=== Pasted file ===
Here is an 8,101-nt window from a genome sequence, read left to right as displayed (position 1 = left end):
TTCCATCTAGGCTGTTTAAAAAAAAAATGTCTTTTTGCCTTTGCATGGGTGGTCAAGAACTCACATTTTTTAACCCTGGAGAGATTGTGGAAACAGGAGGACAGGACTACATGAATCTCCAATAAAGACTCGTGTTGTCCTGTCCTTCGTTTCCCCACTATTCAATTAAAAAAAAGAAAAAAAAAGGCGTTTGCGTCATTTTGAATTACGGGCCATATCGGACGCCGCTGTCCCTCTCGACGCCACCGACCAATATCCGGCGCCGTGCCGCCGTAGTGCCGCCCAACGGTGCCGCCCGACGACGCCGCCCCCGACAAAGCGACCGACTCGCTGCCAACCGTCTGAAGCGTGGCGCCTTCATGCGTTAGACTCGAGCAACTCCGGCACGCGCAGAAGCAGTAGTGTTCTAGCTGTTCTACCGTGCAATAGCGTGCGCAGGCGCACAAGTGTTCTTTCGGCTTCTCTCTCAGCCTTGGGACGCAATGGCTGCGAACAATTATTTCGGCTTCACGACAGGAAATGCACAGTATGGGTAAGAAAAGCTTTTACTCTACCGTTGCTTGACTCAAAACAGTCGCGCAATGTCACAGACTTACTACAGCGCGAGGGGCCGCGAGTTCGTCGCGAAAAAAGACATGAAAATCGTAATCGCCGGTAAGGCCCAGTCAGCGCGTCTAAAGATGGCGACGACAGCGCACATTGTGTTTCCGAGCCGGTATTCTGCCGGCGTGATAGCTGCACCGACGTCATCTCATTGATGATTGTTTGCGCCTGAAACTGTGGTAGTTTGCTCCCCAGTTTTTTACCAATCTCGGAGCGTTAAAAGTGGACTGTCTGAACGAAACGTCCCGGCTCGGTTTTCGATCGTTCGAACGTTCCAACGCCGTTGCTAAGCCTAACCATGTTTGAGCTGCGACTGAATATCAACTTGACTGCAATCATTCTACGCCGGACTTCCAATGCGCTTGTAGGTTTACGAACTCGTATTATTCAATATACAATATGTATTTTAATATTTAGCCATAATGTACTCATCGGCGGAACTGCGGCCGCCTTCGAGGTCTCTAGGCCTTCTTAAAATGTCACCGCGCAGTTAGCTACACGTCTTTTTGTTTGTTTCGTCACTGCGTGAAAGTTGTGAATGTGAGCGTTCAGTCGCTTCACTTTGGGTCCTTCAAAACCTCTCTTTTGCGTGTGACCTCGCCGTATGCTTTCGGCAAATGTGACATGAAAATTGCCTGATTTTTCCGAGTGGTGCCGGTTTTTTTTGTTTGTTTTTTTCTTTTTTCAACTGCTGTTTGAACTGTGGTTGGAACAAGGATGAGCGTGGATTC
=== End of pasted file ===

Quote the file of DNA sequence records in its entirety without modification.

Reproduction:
Here is an 8,101-nt window from a genome sequence, read left to right as displayed (position 1 = left end):
TTCCATCTAGGCTGTTTAAAAAAAAAATGTCTTTTTGCCTTTGCATGGGTGGTCAAGAACTCACATTTTTTAACCCTGGAGAGATTGTGGAAACAGGAGGACAGGACTACATGAATCTCCAATAAAGACTCGTGTTGTCCTGTCCTTCGTTTCCCCACTATTCAATTAAAAAAAAGAAAAAAAAAGGCGTTTGCGTCATTTTGAATTACGGGCCATATCGGACGCCGCTGTCCCTCTCGACGCCACCGACCAATATCCGGCGCCGTGCCGCCGTAGTGCCGCCCAACGGTGCCGCCCGACGACGCCGCCCCCGACAAAGCGACCGACTCGCTGCCAACCGTCTGAAGCGTGGCGCCTTCATGCGTTAGACTCGAGCAACTCCGGCACGCGCAGAAGCAGTAGTGTTCTAGCTGTTCTACCGTGCAATAGCGTGCGCAGGCGCACAAGTGTTCTTTCGGCTTCTCTCTCAGCCTTGGGACGCAATGGCTGCGAACAATTATTTCGGCTTCACGACAGGAAATGCACAGTATGGGTAAGAAAAGCTTTTACTCTACCGTTGCTTGACTCAAAACAGTCGCGCAATGTCACAGACTTACTACAGCGCGAGGGGCCGCGAGTTCGTCGCGAAAAAAGACATGAAAATCGTAATCGCCGGTAAGGCCCAGTCAGCGCGTCTAAAGATGGCGACGACAGCGCACATTGTGTTTCCGAGCCGGTATTCTGCCGGCGTGATAGCTGCACCGACGTCATCTCATTGATGATTGTTTGCGCCTGAAACTGTGGTAGTTTGCTCCCCAGTTTTTTACCAATCTCGGAGCGTTAAAAGTGGACTGTCTGAACGAAACGTCCCGGCTCGGTTTTCGATCGTTCGAACGTTCCAACGCCGTTGCTAAGCCTAACCATGTTTGAGCTGCGACTGAATATCAACTTGACTGCAATCATTCTACGCCGGACTTCCAATGCGCTTGTAGGTTTACGAACTCGTATTATTCAATATACAATATGTATTTTAATATTTAGCCATAATGTACTCATCGGCGGAACTGCGGCCGCCTTCGAGGTCTCTAGGCCTTCTTAAAATGTCACCGCGCAGTTAGCTACACGTCTTTTTGTTTGTTTCGTCACTGCGTGAAAGTTGTGAATGTGAGCGTTCAGTCGCTTCACTTTGGGTCCTTCAAAACCTCTCTTTTGCGTGTGACCTCGCCGTATGCTTTCGGCAAATGTGACATGAAAATTGCCTGATTTTTCCGAGTGGTGCCGGTTTTTTTTGTTTGTTTTTTTCTTTTTTCAACTGCTGTTTGAACTGTGGTTGGAACAAGGATGAGCGTGGATTC